WISDOM

08/09/2018

How does one communicate with a friend who has had a stroke and has limited conversational ability? That’s been on my mind ever since my good friend Ginger had a stroke three months ago. Ginger has Wernicke’s Aphasia which means she has damage in the areas of her brain that processes the meaning of words and spoken language.

On my weekly visits, Ginger greets me at the door enthusiastically with, “Hi. Love you,” but some of her words are indistinguishable.  I strain to hear a familiar word, can’t always understand what Ginger is trying to tell me.

So I have been searching for ways to spend time with my friend without relying primarily on words and dialogue.  A great fun discovery has been puzzles.  Springbok has puzzles designed for those with memory difficulties and dementia but stroke patients have also found these puzzles helpful and fun.  The “Puzzles to Remember” series exercises multiple parts of the brain.  They are cheerful and have colorful themes and the large pieces help stroke patients (and me) find success as the completed picture appears.  Ginger and I have so much fun trying pieces and cheering when we fit each piece into the picture.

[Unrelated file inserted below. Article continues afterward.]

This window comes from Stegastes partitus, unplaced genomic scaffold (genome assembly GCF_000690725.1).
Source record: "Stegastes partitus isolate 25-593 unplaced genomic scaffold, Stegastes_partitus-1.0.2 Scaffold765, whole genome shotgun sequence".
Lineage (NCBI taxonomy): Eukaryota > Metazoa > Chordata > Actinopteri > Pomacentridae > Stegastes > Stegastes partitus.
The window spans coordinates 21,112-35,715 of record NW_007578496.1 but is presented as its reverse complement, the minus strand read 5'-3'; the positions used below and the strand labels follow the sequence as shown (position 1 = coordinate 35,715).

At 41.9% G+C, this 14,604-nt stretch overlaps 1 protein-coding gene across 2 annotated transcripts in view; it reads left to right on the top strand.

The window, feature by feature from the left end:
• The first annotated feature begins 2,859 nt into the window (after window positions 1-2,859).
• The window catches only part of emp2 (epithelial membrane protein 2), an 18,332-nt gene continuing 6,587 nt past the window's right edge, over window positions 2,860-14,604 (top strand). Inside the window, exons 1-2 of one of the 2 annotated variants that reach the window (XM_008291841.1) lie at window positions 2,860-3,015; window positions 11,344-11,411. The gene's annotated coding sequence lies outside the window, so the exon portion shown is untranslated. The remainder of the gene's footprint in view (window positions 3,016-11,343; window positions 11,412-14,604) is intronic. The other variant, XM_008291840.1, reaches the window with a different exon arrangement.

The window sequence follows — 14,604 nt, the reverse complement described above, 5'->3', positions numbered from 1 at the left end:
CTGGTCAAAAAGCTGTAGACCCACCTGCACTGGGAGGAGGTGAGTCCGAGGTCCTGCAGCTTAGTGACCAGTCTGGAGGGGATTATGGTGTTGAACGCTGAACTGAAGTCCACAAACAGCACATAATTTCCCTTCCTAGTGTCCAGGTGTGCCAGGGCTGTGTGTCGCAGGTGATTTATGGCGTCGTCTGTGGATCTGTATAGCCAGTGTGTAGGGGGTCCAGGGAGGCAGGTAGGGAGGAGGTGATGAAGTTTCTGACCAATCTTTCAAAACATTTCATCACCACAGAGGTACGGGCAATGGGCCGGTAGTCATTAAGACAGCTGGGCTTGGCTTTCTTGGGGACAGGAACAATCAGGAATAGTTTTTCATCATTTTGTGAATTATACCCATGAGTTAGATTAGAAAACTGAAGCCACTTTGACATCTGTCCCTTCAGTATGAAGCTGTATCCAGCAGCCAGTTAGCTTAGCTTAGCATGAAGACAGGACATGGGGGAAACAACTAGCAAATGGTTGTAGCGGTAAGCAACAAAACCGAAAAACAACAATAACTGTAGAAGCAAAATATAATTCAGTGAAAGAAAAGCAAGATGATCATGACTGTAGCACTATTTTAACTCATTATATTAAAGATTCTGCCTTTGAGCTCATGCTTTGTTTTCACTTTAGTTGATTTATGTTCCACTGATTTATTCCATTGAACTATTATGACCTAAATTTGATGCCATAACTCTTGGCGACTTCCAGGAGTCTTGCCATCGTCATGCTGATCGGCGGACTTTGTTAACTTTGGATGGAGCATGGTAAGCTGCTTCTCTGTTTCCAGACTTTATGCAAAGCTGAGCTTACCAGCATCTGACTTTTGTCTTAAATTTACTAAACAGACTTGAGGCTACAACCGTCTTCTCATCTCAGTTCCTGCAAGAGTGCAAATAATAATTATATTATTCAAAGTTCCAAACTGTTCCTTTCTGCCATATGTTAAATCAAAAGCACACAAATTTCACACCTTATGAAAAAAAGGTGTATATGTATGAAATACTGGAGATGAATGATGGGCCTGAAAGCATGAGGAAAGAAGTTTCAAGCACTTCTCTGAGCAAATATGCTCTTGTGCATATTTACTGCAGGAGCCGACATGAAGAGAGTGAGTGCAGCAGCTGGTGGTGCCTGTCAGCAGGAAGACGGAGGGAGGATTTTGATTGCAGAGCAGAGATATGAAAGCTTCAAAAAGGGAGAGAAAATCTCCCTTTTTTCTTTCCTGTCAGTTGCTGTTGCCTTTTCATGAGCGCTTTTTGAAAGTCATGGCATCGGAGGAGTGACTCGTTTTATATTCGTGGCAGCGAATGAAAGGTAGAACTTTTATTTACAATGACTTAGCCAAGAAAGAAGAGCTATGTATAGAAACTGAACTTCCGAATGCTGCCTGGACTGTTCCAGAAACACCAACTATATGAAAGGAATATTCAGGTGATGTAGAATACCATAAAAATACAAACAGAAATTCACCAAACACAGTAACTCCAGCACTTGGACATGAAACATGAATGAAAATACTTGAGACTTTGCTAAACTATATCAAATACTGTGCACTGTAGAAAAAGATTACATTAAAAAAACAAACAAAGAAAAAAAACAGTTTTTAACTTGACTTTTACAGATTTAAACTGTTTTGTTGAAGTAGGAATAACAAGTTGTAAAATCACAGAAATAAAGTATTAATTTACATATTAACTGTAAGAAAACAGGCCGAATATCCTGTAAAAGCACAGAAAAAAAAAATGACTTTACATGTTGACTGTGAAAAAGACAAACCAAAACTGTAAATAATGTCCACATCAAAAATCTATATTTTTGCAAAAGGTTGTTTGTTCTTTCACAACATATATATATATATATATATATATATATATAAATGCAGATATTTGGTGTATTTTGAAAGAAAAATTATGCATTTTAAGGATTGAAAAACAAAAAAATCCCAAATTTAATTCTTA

Now that I have discovered this creative way to care well, my time with Ginger is as fun as it’s always been.  We laugh.  We hug.  We say, “I love you.” And we look forward to the day when we can add meaningful conversations back into our times together.

A special note and “thank you”: Ginger’s daughter Kristin has been so helpful to all of Ginger’s caregiving friends by sending us a list of suggestions called “Visiting Ginger.”  You can read her suggestions here.  This is a very helpful list for anyone who is a friend to, or providing care for, someone with Wernicke’s Aphasia.

 

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